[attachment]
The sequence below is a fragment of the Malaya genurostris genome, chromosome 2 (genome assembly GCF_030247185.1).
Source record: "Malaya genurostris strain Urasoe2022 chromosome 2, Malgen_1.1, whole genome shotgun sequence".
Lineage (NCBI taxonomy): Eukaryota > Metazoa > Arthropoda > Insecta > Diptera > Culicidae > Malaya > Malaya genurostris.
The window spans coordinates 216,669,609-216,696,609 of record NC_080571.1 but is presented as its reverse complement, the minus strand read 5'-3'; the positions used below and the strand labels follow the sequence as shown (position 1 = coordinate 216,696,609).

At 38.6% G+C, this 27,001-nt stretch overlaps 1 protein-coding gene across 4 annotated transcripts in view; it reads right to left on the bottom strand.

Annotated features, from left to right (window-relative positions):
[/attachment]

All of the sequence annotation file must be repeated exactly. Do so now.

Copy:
The sequence below is a fragment of the Malaya genurostris genome, chromosome 2 (genome assembly GCF_030247185.1).
Source record: "Malaya genurostris strain Urasoe2022 chromosome 2, Malgen_1.1, whole genome shotgun sequence".
Lineage (NCBI taxonomy): Eukaryota > Metazoa > Arthropoda > Insecta > Diptera > Culicidae > Malaya > Malaya genurostris.
The window spans coordinates 216,669,609-216,696,609 of record NC_080571.1 but is presented as its reverse complement, the minus strand read 5'-3'; the positions used below and the strand labels follow the sequence as shown (position 1 = coordinate 216,696,609).

At 38.6% G+C, this 27,001-nt stretch overlaps 1 protein-coding gene across 4 annotated transcripts in view; it reads right to left on the bottom strand.

Annotated features, from left to right (window-relative positions):